DUSHANBE, Tajikistan—A court in Tajikistan sentenced a BBC reporter to three years in jail Friday over links to a banned radical Islamic group, but immediately released him after granting amnesty.
The Sughd regional court found BBC Central Asia service journalist Uronboi Usmonov guilty of failing to provide authorities with information about alleged criminal activities planned by Hizb ut-Tahrir.
The BBC World Service rejects all suggestions that Usmonov was directly involved with Hizb ut-Tahrir and says that his dealings with the group were linked exclusively to his activities as a journalist.
Usmonov was arrested in June in the northern Sughd region on suspicion of belonging to the group. But after condemnation by the U.S. government and the European Union, prosecutors downgraded that charge to failing to bring forward information to the authorities about the organization.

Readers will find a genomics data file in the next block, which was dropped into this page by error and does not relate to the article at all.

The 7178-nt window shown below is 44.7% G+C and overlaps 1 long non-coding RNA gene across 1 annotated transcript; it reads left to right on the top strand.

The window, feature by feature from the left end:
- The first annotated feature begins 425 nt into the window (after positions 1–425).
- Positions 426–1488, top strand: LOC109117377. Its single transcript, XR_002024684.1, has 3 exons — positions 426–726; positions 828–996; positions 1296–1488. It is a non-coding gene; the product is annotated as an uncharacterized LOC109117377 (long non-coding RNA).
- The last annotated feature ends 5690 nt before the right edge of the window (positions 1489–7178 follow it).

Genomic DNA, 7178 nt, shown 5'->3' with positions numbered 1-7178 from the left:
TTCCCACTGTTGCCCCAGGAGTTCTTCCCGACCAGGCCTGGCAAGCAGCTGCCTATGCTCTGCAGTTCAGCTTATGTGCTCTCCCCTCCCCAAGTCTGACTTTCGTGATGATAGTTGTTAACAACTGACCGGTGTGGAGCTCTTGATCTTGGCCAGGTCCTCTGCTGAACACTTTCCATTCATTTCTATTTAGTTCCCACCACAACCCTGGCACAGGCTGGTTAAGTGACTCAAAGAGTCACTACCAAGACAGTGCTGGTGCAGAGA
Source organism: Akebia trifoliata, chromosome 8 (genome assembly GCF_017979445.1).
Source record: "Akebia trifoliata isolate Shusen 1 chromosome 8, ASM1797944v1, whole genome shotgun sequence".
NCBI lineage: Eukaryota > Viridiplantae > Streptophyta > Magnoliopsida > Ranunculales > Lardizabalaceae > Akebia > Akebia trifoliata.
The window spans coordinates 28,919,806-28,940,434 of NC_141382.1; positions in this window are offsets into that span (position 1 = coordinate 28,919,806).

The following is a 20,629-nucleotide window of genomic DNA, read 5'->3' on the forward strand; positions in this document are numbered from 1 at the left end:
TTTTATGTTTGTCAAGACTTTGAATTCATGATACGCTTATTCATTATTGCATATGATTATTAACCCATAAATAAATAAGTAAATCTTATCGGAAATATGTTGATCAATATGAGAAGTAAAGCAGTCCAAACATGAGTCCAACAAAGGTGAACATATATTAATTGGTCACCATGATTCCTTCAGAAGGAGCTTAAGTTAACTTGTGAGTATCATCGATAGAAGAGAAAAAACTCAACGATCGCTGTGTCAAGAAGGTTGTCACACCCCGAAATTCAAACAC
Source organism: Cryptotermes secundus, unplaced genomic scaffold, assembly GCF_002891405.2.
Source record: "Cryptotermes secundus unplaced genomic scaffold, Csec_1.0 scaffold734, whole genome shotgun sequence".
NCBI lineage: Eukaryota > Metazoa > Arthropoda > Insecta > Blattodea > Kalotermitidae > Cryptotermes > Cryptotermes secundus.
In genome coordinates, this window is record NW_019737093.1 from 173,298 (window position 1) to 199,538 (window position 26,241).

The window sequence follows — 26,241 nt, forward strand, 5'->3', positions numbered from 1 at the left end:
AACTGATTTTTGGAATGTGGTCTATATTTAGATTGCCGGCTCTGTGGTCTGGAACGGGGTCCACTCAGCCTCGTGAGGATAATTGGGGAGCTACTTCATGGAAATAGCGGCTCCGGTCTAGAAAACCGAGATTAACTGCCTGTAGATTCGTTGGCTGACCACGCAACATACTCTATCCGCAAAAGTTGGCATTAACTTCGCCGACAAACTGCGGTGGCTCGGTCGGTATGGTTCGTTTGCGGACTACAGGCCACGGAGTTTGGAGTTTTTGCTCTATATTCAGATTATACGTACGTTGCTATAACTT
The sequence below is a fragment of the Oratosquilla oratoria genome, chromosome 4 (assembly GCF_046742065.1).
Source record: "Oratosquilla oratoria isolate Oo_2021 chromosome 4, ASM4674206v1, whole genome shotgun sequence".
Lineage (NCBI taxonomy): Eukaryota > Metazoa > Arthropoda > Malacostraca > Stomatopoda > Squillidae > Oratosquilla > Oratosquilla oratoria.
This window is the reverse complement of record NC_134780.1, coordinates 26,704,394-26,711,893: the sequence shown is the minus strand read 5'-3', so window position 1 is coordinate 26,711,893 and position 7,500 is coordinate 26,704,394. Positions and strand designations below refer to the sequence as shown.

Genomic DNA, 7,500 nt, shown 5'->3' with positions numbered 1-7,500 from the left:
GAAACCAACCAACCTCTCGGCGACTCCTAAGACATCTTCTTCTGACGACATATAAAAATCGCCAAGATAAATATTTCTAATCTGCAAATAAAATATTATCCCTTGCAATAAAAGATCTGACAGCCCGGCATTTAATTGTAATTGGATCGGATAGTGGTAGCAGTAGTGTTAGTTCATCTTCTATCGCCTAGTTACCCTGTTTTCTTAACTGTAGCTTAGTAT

The BBC World Service condemned Friday's guilty verdict.
"We will continue to support (Urunboi) and hope that the appeal process will lead to his reputation as a highly respected writer and journalist being restored," said Peter Horrocks, director of BBC Global News.
The journalist's family reported that he went missing on June 13, but then returned home a day later accompanied by security service officials. Family members and colleagues said he appeared to have been physically mistreated.
"We ... intend to press for answers over the torture and mistreatment (Urunboi) suffered while in custody and to raise real concerns about shortcomings in the legal process," Horrocks said.
Authorities in Tajikistan, on Afghanistan's northern border, have grown alarmed over the persisting popularity of radical strands of Islam and have taken increasingly strict measures to stamp them out. But government critics say heavy-handed efforts to arrest members of Hizb-ut-Tahrir and other similar organizations have only served to drive the groups further underground.